First encounters: George Boyle and Elizabeth Francis

George Boyle runs her own practice, George Boyle Designs, a not-for-profit organisation that assists people in starting their own businesses and fostering innovationElizabeth Francis runs and was the commissioner for Ireland’s representation at the 13th Venice Architecture Biennale, an exhibition of which is coming to Dublin from May 10th


George on Elizabeth:

We started out in 1987 in architecture together in UCD. Liz is from Donegal. We were all there to learn and graduate and have a fine career – how little we knew what lay ahead of us. We found ourselves living for Friday night. Everyone would stay up all night Thursday and have complete nervous breakdowns and then get chewed to bits at the “crit” on Friday. Then we’d all go to the pub, Ashton’s or O’Neill’s. The story would go that we all got royally inebriated, but really we were living on two or three pounds a week. Two pints or something and then you’d probably go for a kebab in Luigi’s and head back to your bedsit.

Liz was elegance personified. She was so chic and mysterious. She had this “in from the wild” feel about her. She has that really magical Irish quality of someone who doesn’t tell you very much, but there are infinite depths behind those eyes.

We wouldn’t have socialised a lot together in college. We would have moved in the same circles and we all went out en masse. Most of us judged each other by our work. That sounds a bit intense, but it was the nature of what we did. Developing an architectural language and style was very personal and everyone dressed how they designed. Liz was very understated and elegant and her architecture was the same. It took me a while to realise she wasn’t this ephemeral person, but an incredibly warm and mischievous one.

There’s something that brings me and Liz into the same sphere all the time. What sparked it off again was when I started up the Fumbally Exchange. Liz was interested in it having started her own practice. Meanwhile she was becoming more involved with the Venice Biennale. She was becoming a superstar in architecture and I was wandering around the fringes of social entrepreneurship.

I love the counterpoint we have. I would be very different to Liz, but we share the same practical sense of humour. We’re both optimistic realists, we’ve both been buffered about by life and we have a wry, cynical outlook, but it’s founded in an appreciation for fine things in life.

I’m kind of in awe of her. She’s really quite a perfect person. I don’t think she sees herself that way at all.

She’s architecturally very strong as well – she’s up there with the elite while still being very practical. She works very well where architecture meets with lighting, she blurs the boundaries of installation design, stepping neatly in and out of other disciplines which I find very refreshing because it gives her a very holistic approach. And she’s a great mum.

Elizabeth on Francis:

It was around October 12th, 1987. I remember very clearly the first day in college. George played in the National Youth Orchestra and that was something very special about her, that she had another incredible talent in a completely different field. Architecture was the art side, the design side, the scientific side, and then she had this creativity with music – she played the cello. It gave her a spiritual aura in some ways.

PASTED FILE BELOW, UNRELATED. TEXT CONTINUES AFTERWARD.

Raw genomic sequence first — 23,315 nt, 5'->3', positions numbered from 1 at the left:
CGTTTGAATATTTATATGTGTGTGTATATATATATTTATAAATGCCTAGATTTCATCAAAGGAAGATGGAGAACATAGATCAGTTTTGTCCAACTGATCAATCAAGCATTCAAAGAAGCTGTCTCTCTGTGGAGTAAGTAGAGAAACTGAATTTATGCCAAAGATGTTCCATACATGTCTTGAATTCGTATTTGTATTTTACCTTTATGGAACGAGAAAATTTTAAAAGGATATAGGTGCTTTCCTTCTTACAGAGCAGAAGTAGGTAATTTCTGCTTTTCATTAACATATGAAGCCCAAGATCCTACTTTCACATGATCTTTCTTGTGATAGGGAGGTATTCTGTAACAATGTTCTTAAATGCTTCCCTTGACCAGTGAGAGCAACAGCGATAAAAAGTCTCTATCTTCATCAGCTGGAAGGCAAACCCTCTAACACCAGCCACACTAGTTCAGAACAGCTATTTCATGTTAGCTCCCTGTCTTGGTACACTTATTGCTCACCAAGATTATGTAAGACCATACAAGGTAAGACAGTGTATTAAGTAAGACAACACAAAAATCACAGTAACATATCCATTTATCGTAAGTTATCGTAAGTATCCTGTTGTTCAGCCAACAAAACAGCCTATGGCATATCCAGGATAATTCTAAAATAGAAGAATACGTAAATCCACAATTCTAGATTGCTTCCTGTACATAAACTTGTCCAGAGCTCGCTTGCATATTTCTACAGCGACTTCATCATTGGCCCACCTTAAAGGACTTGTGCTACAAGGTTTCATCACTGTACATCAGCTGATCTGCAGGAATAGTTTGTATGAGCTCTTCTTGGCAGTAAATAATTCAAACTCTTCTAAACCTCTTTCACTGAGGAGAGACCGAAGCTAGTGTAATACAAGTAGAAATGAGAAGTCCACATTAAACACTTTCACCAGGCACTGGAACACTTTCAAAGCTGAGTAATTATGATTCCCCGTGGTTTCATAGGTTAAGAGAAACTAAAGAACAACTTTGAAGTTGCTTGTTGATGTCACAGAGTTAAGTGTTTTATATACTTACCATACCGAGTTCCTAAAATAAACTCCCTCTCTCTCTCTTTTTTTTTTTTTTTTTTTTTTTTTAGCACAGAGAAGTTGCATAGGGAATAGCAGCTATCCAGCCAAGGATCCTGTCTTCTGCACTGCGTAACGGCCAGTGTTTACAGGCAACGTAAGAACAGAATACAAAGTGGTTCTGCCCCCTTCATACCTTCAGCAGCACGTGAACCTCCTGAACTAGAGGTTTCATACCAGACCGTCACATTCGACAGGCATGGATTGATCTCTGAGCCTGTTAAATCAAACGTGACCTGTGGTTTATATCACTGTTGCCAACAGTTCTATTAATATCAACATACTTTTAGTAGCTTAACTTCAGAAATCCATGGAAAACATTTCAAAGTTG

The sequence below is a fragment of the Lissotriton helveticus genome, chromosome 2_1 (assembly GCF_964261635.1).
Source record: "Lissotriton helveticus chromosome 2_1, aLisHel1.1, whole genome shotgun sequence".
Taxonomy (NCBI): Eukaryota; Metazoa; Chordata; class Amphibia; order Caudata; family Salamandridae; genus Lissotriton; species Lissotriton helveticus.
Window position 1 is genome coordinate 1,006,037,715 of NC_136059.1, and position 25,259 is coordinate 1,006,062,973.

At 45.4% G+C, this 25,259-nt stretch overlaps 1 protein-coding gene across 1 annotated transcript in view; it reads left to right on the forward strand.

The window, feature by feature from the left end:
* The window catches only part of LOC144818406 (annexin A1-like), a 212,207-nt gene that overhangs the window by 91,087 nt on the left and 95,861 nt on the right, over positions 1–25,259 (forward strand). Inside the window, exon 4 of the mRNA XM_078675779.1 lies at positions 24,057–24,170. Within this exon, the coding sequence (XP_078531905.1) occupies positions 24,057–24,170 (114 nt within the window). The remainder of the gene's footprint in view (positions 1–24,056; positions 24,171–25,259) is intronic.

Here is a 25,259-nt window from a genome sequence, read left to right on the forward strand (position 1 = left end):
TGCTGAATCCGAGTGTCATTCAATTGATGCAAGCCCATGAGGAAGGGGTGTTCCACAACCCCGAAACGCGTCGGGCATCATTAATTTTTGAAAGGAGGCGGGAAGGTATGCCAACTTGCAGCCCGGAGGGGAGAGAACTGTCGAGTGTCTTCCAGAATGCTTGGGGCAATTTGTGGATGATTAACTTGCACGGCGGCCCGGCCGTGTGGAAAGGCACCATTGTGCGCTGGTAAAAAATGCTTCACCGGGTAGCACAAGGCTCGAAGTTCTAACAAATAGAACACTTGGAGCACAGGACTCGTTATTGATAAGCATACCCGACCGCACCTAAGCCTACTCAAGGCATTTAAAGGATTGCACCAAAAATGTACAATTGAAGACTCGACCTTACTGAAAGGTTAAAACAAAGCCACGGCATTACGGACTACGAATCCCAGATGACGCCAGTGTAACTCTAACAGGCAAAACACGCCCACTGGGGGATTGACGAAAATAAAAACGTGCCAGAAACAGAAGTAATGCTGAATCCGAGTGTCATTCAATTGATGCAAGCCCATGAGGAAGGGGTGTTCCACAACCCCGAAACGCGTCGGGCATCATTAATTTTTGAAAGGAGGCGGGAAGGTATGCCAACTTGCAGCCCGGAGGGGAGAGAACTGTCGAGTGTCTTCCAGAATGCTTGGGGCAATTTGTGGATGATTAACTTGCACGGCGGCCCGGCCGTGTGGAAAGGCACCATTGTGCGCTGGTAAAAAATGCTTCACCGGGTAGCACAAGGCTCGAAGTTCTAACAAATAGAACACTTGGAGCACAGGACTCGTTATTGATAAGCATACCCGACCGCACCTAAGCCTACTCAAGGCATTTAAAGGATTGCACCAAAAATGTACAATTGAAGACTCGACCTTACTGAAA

George would have been the youngest in the class. She graduated from architecture when she was 21, which is very young. I have to say it was an interesting year in our class in college. It
was very much dominated by a strong group of females, very strong personalities, very creative, very talented, and George would have been one of those. She was always very articulate as well. There were a few guys who were interesting, but our class was noted for a strong female group.

In fourth year, I went away on Erasmus, which was very unusual for the time in architecture. After my exams I went to France and then took a year out and did an extra year in college in Normandy. We sort of separated at that point. When I came back, George had finished. I did my thesis and after that moved to Paris.

We were looking into each others lives on Facebook, and then at one Christmas drinks we met up and were connected again. There are some very interesting parallels in our situations. I was interested in what she’d done with the Fumbally Exchange, and how she and her husband had both lost their jobs and what a huge impact that had, and how incredibly she just turned that around in a short space of time.

I think George is very modest. She’s very warm. Very optimistic and enthusiastic. She’s incredibly intelligent and determined in a very quiet way. When you look at what she’s achieved and how she’s done it, she’s very modest about it, but she has that way of thinking creatively. It’s not only thinking about outside the box, but making it happen.

I hope great things are going to come out of how we share things together. Right now we’re thinking about a project together to make a connection with Fumbally Exchange – a similar set up in Italy. It’s also very much a cultural project, bringing Irish art and design into Italy, with a very strong architectural presence as well.

The conversations I have with her are very inspiring and motivating. She has that confidence that says “you can do it”.

She’s also great fun. We have a lot of laughs. God, I feel like going for a pint with her now.